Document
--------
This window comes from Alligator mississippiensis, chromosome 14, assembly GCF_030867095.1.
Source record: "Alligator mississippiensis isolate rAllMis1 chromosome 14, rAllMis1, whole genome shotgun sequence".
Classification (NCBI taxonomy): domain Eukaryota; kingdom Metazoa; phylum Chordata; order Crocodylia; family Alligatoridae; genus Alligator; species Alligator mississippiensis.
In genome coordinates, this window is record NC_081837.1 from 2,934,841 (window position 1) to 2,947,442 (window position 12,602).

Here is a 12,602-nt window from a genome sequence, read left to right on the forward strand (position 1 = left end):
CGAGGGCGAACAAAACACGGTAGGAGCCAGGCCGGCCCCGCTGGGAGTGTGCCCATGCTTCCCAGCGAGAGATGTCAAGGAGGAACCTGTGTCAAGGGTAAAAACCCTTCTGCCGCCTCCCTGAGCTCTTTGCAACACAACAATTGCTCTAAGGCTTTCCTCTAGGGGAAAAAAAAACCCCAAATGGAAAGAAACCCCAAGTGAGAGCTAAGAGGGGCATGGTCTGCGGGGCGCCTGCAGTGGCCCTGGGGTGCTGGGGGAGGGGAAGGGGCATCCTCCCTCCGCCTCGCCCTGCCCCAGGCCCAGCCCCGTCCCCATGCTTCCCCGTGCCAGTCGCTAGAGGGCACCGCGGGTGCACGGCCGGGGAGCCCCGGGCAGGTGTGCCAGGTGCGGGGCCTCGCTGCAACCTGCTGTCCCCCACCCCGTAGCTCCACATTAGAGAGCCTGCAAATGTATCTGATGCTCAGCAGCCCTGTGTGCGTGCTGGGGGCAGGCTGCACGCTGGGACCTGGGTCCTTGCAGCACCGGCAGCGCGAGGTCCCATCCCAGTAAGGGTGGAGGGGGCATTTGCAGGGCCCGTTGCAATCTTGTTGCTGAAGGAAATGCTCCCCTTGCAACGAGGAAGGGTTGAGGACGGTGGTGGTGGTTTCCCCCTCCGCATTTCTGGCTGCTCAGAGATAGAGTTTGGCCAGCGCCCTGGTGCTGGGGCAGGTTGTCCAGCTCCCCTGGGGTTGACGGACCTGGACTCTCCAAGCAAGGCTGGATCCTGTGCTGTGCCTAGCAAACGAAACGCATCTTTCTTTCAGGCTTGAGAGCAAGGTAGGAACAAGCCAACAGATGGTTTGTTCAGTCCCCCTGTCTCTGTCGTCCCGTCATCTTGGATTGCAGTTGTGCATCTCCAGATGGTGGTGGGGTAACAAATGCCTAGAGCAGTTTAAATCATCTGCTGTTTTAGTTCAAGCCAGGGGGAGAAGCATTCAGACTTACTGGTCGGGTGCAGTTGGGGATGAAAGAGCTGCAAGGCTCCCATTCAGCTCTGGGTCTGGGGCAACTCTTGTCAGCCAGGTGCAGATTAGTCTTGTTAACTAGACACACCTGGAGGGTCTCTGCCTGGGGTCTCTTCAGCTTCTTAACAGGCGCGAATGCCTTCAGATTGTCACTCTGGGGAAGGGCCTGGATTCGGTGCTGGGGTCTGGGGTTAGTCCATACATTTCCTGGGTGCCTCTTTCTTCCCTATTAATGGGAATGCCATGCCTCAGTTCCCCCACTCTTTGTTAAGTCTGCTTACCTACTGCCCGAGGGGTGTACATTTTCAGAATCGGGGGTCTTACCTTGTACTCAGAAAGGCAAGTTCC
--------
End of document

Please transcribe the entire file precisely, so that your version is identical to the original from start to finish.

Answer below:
This window comes from Alligator mississippiensis, chromosome 14, assembly GCF_030867095.1.
Source record: "Alligator mississippiensis isolate rAllMis1 chromosome 14, rAllMis1, whole genome shotgun sequence".
Classification (NCBI taxonomy): domain Eukaryota; kingdom Metazoa; phylum Chordata; order Crocodylia; family Alligatoridae; genus Alligator; species Alligator mississippiensis.
In genome coordinates, this window is record NC_081837.1 from 2,934,841 (window position 1) to 2,947,442 (window position 12,602).

Here is a 12,602-nt window from a genome sequence, read left to right on the forward strand (position 1 = left end):
CGAGGGCGAACAAAACACGGTAGGAGCCAGGCCGGCCCCGCTGGGAGTGTGCCCATGCTTCCCAGCGAGAGATGTCAAGGAGGAACCTGTGTCAAGGGTAAAAACCCTTCTGCCGCCTCCCTGAGCTCTTTGCAACACAACAATTGCTCTAAGGCTTTCCTCTAGGGGAAAAAAAAACCCCAAATGGAAAGAAACCCCAAGTGAGAGCTAAGAGGGGCATGGTCTGCGGGGCGCCTGCAGTGGCCCTGGGGTGCTGGGGGAGGGGAAGGGGCATCCTCCCTCCGCCTCGCCCTGCCCCAGGCCCAGCCCCGTCCCCATGCTTCCCCGTGCCAGTCGCTAGAGGGCACCGCGGGTGCACGGCCGGGGAGCCCCGGGCAGGTGTGCCAGGTGCGGGGCCTCGCTGCAACCTGCTGTCCCCCACCCCGTAGCTCCACATTAGAGAGCCTGCAAATGTATCTGATGCTCAGCAGCCCTGTGTGCGTGCTGGGGGCAGGCTGCACGCTGGGACCTGGGTCCTTGCAGCACCGGCAGCGCGAGGTCCCATCCCAGTAAGGGTGGAGGGGGCATTTGCAGGGCCCGTTGCAATCTTGTTGCTGAAGGAAATGCTCCCCTTGCAACGAGGAAGGGTTGAGGACGGTGGTGGTGGTTTCCCCCTCCGCATTTCTGGCTGCTCAGAGATAGAGTTTGGCCAGCGCCCTGGTGCTGGGGCAGGTTGTCCAGCTCCCCTGGGGTTGACGGACCTGGACTCTCCAAGCAAGGCTGGATCCTGTGCTGTGCCTAGCAAACGAAACGCATCTTTCTTTCAGGCTTGAGAGCAAGGTAGGAACAAGCCAACAGATGGTTTGTTCAGTCCCCCTGTCTCTGTCGTCCCGTCATCTTGGATTGCAGTTGTGCATCTCCAGATGGTGGTGGGGTAACAAATGCCTAGAGCAGTTTAAATCATCTGCTGTTTTAGTTCAAGCCAGGGGGAGAAGCATTCAGACTTACTGGTCGGGTGCAGTTGGGGATGAAAGAGCTGCAAGGCTCCCATTCAGCTCTGGGTCTGGGGCAACTCTTGTCAGCCAGGTGCAGATTAGTCTTGTTAACTAGACACACCTGGAGGGTCTCTGCCTGGGGTCTCTTCAGCTTCTTAACAGGCGCGAATGCCTTCAGATTGTCACTCTGGGGAAGGGCCTGGATTCGGTGCTGGGGTCTGGGGTTAGTCCATACATTTCCTGGGTGCCTCTTTCTTCCCTATTAATGGGAATGCCATGCCTCAGTTCCCCCACTCTTTGTTAAGTCTGCTTACCTACTGCCCGAGGGGTGTACATTTTCAGAATCGGGGGTCTTACCTTGTACTCAGAAAGGCAAGTTCC